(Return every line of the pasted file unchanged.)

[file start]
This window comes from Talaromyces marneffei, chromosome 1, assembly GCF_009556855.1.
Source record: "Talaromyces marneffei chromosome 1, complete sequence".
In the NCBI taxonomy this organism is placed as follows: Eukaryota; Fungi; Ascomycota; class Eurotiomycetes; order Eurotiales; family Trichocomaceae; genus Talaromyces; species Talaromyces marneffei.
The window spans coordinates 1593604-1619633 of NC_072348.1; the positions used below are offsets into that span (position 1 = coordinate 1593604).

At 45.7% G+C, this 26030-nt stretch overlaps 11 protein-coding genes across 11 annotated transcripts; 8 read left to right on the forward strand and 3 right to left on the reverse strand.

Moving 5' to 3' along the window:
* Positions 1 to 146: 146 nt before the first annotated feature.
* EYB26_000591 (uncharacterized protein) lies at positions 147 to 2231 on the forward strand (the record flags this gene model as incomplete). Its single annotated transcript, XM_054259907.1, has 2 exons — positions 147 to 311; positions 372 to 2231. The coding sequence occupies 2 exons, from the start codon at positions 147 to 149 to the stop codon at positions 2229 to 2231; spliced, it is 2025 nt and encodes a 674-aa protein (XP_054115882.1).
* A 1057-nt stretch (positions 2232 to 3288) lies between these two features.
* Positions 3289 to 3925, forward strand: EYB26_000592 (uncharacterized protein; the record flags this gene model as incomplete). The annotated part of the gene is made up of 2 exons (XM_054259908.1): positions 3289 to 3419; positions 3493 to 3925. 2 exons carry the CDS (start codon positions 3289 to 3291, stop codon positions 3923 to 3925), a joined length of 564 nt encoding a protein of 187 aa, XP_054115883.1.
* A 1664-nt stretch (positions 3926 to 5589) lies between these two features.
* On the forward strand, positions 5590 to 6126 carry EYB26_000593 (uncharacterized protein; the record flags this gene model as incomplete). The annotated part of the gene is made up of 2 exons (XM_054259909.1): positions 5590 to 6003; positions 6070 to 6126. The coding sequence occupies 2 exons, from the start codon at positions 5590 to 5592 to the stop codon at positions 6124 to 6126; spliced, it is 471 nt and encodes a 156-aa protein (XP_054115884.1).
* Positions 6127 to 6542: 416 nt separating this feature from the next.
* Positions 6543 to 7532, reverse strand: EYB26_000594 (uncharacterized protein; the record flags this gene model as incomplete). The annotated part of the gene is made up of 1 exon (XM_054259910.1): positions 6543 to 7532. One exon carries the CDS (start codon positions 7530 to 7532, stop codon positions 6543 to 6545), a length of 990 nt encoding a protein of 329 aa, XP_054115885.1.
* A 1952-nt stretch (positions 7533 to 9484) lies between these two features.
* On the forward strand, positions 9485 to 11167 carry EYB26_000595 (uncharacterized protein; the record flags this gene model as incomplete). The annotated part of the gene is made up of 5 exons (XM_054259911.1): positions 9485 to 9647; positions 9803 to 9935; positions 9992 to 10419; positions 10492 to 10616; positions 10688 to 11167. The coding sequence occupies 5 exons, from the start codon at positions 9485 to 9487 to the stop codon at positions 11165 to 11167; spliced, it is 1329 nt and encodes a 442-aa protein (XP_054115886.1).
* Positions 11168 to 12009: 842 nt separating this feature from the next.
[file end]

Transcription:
This window comes from Talaromyces marneffei, chromosome 1, assembly GCF_009556855.1.
Source record: "Talaromyces marneffei chromosome 1, complete sequence".
In the NCBI taxonomy this organism is placed as follows: Eukaryota; Fungi; Ascomycota; class Eurotiomycetes; order Eurotiales; family Trichocomaceae; genus Talaromyces; species Talaromyces marneffei.
The window spans coordinates 1593604-1619633 of NC_072348.1; the positions used below are offsets into that span (position 1 = coordinate 1593604).

At 45.7% G+C, this 26030-nt stretch overlaps 11 protein-coding genes across 11 annotated transcripts; 8 read left to right on the forward strand and 3 right to left on the reverse strand.

Moving 5' to 3' along the window:
* Positions 1 to 146: 146 nt before the first annotated feature.
* EYB26_000591 (uncharacterized protein) lies at positions 147 to 2231 on the forward strand (the record flags this gene model as incomplete). Its single annotated transcript, XM_054259907.1, has 2 exons — positions 147 to 311; positions 372 to 2231. The coding sequence occupies 2 exons, from the start codon at positions 147 to 149 to the stop codon at positions 2229 to 2231; spliced, it is 2025 nt and encodes a 674-aa protein (XP_054115882.1).
* A 1057-nt stretch (positions 2232 to 3288) lies between these two features.
* Positions 3289 to 3925, forward strand: EYB26_000592 (uncharacterized protein; the record flags this gene model as incomplete). The annotated part of the gene is made up of 2 exons (XM_054259908.1): positions 3289 to 3419; positions 3493 to 3925. 2 exons carry the CDS (start codon positions 3289 to 3291, stop codon positions 3923 to 3925), a joined length of 564 nt encoding a protein of 187 aa, XP_054115883.1.
* A 1664-nt stretch (positions 3926 to 5589) lies between these two features.
* On the forward strand, positions 5590 to 6126 carry EYB26_000593 (uncharacterized protein; the record flags this gene model as incomplete). The annotated part of the gene is made up of 2 exons (XM_054259909.1): positions 5590 to 6003; positions 6070 to 6126. The coding sequence occupies 2 exons, from the start codon at positions 5590 to 5592 to the stop codon at positions 6124 to 6126; spliced, it is 471 nt and encodes a 156-aa protein (XP_054115884.1).
* Positions 6127 to 6542: 416 nt separating this feature from the next.
* Positions 6543 to 7532, reverse strand: EYB26_000594 (uncharacterized protein; the record flags this gene model as incomplete). The annotated part of the gene is made up of 1 exon (XM_054259910.1): positions 6543 to 7532. One exon carries the CDS (start codon positions 7530 to 7532, stop codon positions 6543 to 6545), a length of 990 nt encoding a protein of 329 aa, XP_054115885.1.
* A 1952-nt stretch (positions 7533 to 9484) lies between these two features.
* On the forward strand, positions 9485 to 11167 carry EYB26_000595 (uncharacterized protein; the record flags this gene model as incomplete). The annotated part of the gene is made up of 5 exons (XM_054259911.1): positions 9485 to 9647; positions 9803 to 9935; positions 9992 to 10419; positions 10492 to 10616; positions 10688 to 11167. The coding sequence occupies 5 exons, from the start codon at positions 9485 to 9487 to the stop codon at positions 11165 to 11167; spliced, it is 1329 nt and encodes a 442-aa protein (XP_054115886.1).
* Positions 11168 to 12009: 842 nt separating this feature from the next.